We live in a truly connected world.
The internet has brought us all so much closer together, and with a few clicks of a mouse, we can be talking face to face, via a screen, to someone thousands of miles away.
Most of the commodities we rely on for our daily lives, such as steel, copper, wheat, oil and sugar, are priced on the global market, so that a shortage or an excess in one part of the world, can affect prices all around the world.
In 2008 the Financial Crisis affected the whole world and in 2020 the Covid-19 Pandemic is also affecting the whole planet.
Psalm 49 speaks exactly into the context of our global world, with the Psalmist addressing “all who live in this world” and yet, at the same time, he also touches on things that affect us all very personally, such as fear, pride and envy.
How does this Psalm challenge our attitude towards possessions, wealth and stuff?
Hear this, all you peoples;
listen, all who live in this world,
both low and high,
rich and poor alike:
My mouth will speak words of wisdom;
the meditation of my heart will give you understanding.
I will turn my ear to a proverb;
with the harp I will expound my riddle:
Why should I fear when evil days come,
when wicked deceivers surround me:
those who trust in their wealth
and boast of their great riches?
No one can redeem the life of another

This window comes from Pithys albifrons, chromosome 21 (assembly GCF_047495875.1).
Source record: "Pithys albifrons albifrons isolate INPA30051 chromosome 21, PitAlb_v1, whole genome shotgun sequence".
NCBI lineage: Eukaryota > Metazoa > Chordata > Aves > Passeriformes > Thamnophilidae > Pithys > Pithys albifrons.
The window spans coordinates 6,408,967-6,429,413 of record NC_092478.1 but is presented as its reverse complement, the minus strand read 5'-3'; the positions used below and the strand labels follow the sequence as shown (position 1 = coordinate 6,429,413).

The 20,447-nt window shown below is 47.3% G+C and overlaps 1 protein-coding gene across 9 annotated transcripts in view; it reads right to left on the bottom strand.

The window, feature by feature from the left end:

or give to God a ransom for them:
the ransom for a life is costly,
no payment is ever enough
so that they should live on for ever
and not see decay.
For all can see that the wise die,
that the foolish and the senseless also perish,
leaving their wealth to others.
Their tombs will remain their houses for ever,
their dwellings for endless generations,
though they had named lands after themselves.
People, despite their wealth, do not endure;
they are like the beasts that perish.
This is the fate of those who trust in themselves,
and of their followers, who approve their sayings.
They are like sheep and are destined to die;
death will be their shepherd
(but the upright will prevail over them in the morning).
Their forms will decay in the grave,
far from their princely mansions.
But God will redeem me from the realm of the dead;
he will surely take me to himself.
Do not be overawed when others grow rich,
when the splendour of their houses increases;
for they will take nothing with them when they die,
their splendour will not descend with them.
Though while they live they count themselves blessed
and people praise you when you prosper
they will join those who have gone before them,
who will never again see the light of life.
People who have wealth but lack understanding
are like the beasts that perish.
Psalm 49 (NIV)
The Psalmist says that “no one can redeem the life of another or give to God a ransom for them”.
He goes on to say that “the ransom for a life is costly, no payment is ever enough”.
This Psalm was written before the time of Jesus - way back in the Old Testament era.
But since the Psalm was written, Jesus has done, on the cross, exactly what no one else could do:
Jesus has paid the price for our sins.
Our lives can be redeemed - if we trust in him.